Syrian airstrikes hit home for some PNHS students

Komalpreet Kaur, Staff Writer

For teens in Syria, it is as clear and fresh as day in their minds. For teens in America, it was Friday, April 13th, 2018. Every news channel was reporting on it—the United States had intervened abroad on yet again another matter, a hot topic at hand: Syria. By that Friday afternoon, almost everyone, everywhere had come to know that President Donald Trump had conducted a 105-missile attack on three of Syrian President Bashar al-Assad’s chemical weapons facilities.

News of the attacks impacted Syrian-born PNHS students in a different way than their classmates. Freshman Ammar Kheara, who came in this past year from Humas, Syria as a refugee, did not want to discuss his feelings about what had recently happened with the missile attack. “It was very painful to leave my home, I was [separated] from my family, cousins and uncle,” he said.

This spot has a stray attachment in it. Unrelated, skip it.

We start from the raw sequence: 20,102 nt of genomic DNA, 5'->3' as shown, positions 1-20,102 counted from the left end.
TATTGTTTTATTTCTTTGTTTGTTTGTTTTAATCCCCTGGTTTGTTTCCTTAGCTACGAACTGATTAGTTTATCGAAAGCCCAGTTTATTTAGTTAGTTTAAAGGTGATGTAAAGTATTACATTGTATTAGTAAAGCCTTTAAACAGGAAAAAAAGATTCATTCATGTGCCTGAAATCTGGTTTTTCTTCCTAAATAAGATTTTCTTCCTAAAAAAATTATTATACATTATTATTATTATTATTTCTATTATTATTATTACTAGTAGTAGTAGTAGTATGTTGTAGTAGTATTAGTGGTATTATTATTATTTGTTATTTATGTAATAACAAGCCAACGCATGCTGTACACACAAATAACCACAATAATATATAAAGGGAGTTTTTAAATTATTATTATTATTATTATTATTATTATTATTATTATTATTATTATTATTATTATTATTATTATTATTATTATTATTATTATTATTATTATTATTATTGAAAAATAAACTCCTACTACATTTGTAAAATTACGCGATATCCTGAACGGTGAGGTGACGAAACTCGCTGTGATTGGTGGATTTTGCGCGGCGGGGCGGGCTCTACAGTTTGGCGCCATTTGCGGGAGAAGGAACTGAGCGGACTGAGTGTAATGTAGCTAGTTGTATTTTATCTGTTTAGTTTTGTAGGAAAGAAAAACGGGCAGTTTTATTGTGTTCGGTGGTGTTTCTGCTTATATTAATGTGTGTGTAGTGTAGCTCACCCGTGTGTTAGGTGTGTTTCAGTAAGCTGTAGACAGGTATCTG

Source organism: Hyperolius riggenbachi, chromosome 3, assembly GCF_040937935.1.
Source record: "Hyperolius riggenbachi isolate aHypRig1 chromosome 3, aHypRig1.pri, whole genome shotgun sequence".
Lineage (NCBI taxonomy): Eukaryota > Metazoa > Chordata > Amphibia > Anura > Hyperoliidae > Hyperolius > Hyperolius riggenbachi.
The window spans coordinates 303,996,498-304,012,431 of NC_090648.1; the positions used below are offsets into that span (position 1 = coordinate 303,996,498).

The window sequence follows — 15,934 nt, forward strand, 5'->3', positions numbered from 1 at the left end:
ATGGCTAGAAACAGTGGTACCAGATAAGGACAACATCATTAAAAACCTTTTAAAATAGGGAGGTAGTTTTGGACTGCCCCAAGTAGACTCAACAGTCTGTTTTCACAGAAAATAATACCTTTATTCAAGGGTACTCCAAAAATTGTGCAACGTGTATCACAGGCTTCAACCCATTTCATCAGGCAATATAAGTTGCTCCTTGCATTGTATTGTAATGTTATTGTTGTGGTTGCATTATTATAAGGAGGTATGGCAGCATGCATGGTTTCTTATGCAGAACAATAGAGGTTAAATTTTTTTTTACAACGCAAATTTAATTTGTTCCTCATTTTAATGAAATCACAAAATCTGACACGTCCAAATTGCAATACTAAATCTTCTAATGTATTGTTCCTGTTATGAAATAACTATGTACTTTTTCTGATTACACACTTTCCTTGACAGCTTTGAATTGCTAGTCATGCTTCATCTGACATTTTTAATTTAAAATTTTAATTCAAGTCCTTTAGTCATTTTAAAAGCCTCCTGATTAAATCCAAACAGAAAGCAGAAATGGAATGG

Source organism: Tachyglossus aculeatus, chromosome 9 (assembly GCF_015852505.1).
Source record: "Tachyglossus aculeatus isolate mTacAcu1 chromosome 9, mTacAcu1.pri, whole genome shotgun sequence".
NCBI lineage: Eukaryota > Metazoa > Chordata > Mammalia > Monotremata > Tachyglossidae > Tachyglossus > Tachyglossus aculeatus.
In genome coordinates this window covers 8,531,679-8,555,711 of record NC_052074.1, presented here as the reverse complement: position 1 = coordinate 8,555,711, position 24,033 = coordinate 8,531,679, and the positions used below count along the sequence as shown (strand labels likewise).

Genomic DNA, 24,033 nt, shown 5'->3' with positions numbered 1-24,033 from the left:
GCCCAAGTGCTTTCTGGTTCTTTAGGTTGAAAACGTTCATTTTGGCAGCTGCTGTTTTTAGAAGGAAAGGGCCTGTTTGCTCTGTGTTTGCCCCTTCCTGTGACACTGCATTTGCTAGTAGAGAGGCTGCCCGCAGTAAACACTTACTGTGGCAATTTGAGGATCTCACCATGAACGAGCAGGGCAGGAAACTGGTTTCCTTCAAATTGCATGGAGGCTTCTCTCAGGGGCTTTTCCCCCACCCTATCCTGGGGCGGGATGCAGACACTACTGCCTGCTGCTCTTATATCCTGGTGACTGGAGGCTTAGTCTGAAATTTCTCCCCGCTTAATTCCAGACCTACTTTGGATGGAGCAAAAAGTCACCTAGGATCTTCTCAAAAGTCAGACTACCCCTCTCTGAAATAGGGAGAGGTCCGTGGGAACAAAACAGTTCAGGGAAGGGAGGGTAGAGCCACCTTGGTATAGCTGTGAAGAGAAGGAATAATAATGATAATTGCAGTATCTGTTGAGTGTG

Junior Zainab Fayyaz and sophomore Maham Khanum, who both tutor Syrian refugees through their local mosque, the Kalamazoo Islamic Center, were also impacted by the events.

“They would tell me all about their homes [in Syria], even if they could barely talk, I could understand right through the emotion they showed when they talked,” Fayyaz said.

“This is not the first time there was a step taken by the President like this so, I was not shocked. We have been indirectly doing this for so long, by giving aid and supplies to Israel to bomb Syria themselves,” Fayyaz continued.

Khanum began to tear up while remembering the children she tutored and their innocence. “I felt petrified by the news of the attack and anger. Some kids are lucky enough to make it, like the innocent ones I got to tutor, but they left families with kids the same age and even younger.” Having had a personal connection to those who were lucky enough to escape the war, Fayyaz and Khanum both understood the negative personal consequences of the attack in Syria and how they affect people, not just policy.